Introduction to Small-Scale Photovoltaic Systems (Including RETScreen Case Introduction to Small-Scale Photovoltaic Systems (Including RETScreen Case Study) (Webinar) Jump to: navigation, search Tool Summary LAUNCH TOOL Name: Introduction to Small-Scale Photovoltaic Systems (Including RETScreen Case Study) (Webinar) Focus Area: Solar Topics: Market Analysis Website: www.leonardo-energy.org/webinar-introduction-small-scale-photovoltaic- Equivalent URI: cleanenergysolutions.org/content/introduction-small-scale-photovoltaic Language: English Policies: Deployment Programs DeploymentPrograms: Project Development This video teaches the viewer about photovoltaic arrays and RETscreen's photovoltaic module, which can be used to project the cost and production of an array. An example case study was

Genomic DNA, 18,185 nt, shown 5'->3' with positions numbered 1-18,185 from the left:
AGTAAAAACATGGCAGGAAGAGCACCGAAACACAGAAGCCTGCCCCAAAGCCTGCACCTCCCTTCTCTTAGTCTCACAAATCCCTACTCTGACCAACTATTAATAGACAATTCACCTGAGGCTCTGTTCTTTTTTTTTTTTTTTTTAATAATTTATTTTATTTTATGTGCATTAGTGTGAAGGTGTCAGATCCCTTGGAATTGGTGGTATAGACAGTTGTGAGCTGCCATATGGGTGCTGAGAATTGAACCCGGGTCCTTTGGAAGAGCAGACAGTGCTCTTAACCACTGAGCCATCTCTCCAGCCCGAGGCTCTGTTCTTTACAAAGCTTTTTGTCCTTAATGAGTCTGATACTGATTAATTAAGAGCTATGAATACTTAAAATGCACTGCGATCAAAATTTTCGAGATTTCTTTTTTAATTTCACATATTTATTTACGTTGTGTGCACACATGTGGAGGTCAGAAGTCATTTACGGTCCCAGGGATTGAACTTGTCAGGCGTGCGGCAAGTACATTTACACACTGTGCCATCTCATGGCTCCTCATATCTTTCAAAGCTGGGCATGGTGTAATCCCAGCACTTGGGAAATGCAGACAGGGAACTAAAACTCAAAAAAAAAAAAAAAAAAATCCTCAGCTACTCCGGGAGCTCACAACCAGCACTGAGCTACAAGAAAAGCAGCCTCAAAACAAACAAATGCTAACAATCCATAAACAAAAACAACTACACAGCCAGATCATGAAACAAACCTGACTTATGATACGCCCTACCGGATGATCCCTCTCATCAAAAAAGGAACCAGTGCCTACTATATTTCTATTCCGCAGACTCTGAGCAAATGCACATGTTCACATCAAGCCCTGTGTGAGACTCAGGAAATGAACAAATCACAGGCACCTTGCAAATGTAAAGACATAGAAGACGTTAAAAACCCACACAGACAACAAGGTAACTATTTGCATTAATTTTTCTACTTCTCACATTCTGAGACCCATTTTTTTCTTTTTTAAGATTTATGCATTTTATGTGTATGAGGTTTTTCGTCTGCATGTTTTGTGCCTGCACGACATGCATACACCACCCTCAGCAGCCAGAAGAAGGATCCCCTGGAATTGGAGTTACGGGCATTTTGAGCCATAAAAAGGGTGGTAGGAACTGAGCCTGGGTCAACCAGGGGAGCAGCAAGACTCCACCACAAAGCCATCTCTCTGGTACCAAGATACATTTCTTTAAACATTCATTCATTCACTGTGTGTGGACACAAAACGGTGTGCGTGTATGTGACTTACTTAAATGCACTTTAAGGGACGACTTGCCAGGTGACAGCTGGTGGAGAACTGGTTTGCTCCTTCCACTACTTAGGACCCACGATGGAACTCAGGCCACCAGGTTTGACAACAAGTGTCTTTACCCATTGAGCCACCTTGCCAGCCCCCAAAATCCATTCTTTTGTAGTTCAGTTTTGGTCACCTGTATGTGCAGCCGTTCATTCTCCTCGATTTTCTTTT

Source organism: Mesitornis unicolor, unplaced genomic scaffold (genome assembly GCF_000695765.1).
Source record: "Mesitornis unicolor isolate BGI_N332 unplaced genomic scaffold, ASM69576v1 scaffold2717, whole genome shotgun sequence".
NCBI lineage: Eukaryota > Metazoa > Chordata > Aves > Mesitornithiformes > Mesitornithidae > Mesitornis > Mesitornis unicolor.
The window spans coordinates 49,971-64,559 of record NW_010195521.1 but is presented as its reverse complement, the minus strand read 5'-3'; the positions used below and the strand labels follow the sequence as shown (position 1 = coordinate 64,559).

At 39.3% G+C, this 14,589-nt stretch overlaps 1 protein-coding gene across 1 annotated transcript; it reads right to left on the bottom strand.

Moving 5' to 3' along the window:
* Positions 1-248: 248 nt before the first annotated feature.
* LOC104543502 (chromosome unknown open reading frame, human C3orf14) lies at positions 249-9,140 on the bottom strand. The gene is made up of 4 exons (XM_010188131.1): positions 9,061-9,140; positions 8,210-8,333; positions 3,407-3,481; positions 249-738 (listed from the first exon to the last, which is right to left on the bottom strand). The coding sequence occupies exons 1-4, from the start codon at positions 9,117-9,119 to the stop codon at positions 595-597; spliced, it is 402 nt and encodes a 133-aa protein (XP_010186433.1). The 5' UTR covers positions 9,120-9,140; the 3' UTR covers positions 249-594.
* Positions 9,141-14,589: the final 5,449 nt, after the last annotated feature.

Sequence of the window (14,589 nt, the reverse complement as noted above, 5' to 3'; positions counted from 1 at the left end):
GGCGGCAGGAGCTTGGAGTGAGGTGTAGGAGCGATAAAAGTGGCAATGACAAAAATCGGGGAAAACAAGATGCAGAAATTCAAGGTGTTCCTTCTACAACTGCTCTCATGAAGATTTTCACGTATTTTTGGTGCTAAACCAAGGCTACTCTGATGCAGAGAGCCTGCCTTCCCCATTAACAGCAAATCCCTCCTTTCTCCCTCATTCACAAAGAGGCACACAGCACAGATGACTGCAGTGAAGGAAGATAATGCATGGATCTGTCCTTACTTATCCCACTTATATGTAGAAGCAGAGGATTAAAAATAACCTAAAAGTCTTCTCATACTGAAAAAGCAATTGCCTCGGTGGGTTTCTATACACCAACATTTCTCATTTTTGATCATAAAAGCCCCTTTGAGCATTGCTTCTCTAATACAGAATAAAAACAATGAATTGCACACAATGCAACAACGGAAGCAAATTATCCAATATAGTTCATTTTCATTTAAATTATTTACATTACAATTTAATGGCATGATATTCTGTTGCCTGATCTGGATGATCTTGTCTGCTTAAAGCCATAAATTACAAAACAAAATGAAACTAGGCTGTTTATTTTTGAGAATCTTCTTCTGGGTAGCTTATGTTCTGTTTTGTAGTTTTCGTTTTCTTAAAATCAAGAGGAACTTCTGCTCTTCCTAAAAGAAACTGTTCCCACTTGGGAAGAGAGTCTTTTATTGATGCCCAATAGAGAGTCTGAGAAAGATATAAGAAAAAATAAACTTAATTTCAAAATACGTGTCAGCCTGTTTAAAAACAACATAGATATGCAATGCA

246

Tampa Bay Area Ethanol Consortium | Open Energy Information  

Open Energy Info (EERE)

Tampa Bay Area Ethanol Consortium Jump to: navigation, search Name Tampa Bay Area Ethanol Consortium Place Tampa, Florida Sector Biomass Product Consortium researching ethanol from...

247

Current developments in oil shale research at the Laramie Energy Research Center. [Review of studies in 4 areas: concurrent gasification and retorting; high pressure retorting; abnormal heating rate of interior of large blocks of oil shale; and in-situ combustion  

DOE Green Energy (OSTI)